Memorial Health - October 18, 2021
by Sarah Henrich, MS, OTR/L

Feeding is a big part of everyone’s lives because we all have to eat to live. Mealtime can be a positive experience and gives a child a chance to spend time together with family and friends. When a child is not eating well, it can cause anxiety for many parents as well as the child. Luckily, occupational therapy can help decrease these problems.

Feeding is made up of both motor and sensory components. A child has to have the oral motor skills to chew their food, move it around in their mouth to swallow it and be able to grasp utensils to take appropriate-sized bites. Feeding is also a very sensory experience. Foods are full of color, texture, taste and smell. If a texture or smell causes an adverse reaction, this can often turn children off to certain foods. Children may present as a picky eaters, which can be typical within the first few years of life. However, if this is not resolved or gets worse, there is usually an underlying issue. As a rule of thumb: “If it doesn’t seem right, it probably isn’t”.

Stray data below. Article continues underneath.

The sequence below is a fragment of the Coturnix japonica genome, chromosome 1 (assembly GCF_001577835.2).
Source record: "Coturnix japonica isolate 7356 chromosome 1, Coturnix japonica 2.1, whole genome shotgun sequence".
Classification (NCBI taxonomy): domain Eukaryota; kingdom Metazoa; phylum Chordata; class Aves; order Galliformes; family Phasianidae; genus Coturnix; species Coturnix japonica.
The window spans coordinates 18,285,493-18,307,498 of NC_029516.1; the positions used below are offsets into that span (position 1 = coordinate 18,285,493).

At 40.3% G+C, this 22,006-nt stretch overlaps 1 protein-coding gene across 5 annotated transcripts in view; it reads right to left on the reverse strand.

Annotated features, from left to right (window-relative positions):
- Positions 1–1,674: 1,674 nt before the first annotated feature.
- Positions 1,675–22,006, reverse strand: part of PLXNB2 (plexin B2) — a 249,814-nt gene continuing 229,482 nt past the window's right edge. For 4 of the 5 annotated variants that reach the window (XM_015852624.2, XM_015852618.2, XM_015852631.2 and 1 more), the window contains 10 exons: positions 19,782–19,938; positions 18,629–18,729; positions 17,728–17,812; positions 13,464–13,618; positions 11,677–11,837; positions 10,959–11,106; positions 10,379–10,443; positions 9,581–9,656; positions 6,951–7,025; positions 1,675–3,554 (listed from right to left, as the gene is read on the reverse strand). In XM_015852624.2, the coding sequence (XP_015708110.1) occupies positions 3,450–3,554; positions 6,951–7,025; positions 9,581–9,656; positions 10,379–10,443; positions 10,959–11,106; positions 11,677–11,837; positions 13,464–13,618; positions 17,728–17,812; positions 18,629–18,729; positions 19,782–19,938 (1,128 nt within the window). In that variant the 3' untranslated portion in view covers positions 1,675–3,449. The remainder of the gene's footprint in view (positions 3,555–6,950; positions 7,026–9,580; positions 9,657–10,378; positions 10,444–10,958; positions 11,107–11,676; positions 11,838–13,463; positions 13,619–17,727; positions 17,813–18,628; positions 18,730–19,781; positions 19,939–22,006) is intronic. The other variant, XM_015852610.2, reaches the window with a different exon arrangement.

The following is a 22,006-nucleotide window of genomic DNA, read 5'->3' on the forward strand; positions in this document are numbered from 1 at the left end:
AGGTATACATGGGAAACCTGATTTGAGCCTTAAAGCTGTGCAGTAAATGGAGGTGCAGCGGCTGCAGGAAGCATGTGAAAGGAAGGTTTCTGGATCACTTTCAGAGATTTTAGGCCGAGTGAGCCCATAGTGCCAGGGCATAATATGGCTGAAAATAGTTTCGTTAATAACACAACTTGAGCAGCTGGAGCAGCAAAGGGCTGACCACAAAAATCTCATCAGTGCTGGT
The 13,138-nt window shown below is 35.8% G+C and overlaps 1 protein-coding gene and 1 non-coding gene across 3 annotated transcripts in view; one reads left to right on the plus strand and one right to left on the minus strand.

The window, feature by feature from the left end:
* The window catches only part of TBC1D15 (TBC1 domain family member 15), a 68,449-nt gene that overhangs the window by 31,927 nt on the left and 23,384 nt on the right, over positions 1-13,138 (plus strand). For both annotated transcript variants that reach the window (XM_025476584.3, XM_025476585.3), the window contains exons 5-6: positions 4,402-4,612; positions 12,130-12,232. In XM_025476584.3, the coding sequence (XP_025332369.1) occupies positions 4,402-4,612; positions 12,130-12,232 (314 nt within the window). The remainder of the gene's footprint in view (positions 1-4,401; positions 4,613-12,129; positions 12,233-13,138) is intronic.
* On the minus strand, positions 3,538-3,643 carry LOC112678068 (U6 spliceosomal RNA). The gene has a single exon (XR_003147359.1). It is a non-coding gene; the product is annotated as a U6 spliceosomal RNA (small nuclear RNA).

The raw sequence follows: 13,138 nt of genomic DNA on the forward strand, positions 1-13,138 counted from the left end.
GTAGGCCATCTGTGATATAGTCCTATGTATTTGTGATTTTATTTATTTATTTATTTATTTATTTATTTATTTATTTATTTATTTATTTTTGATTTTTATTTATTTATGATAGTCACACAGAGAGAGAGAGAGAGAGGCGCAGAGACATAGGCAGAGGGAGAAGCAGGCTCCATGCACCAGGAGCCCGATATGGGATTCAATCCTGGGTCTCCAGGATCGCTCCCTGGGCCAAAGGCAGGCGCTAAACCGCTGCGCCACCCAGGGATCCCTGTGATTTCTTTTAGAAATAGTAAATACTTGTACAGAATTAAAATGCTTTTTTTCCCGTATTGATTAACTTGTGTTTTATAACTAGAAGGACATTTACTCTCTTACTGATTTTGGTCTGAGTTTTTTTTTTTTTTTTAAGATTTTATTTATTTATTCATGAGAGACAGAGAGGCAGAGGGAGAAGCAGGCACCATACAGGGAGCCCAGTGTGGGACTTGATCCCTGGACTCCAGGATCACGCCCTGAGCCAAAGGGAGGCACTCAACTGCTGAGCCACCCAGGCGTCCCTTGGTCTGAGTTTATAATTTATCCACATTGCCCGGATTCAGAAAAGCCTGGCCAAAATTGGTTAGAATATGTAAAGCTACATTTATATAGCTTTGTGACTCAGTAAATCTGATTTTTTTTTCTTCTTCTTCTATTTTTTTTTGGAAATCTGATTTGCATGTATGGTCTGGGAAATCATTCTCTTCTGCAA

Pediatric occupational therapists that are trained in treating feeding disorders, will perform a comprehensive evaluation to find the underlying cause of feeding aversion and establish a unique treatment plan that fits both the child and the family. If you feel your child is picky or has feeding difficulties, you should seek out an evaluation. After performing an evaluation, treatment may consist of oral motor activities that incorporate food and play, trying new foods and much more. Feeding therapy is not a “one size fits all” treatment and often has to be adapted with each child. In the end, most children want to be successful and given the right tools and time, they are able to overcome motor and sensory challenges associated with eating. This will create a more healthy and pleasant mealtime experience.

tags: pediatrics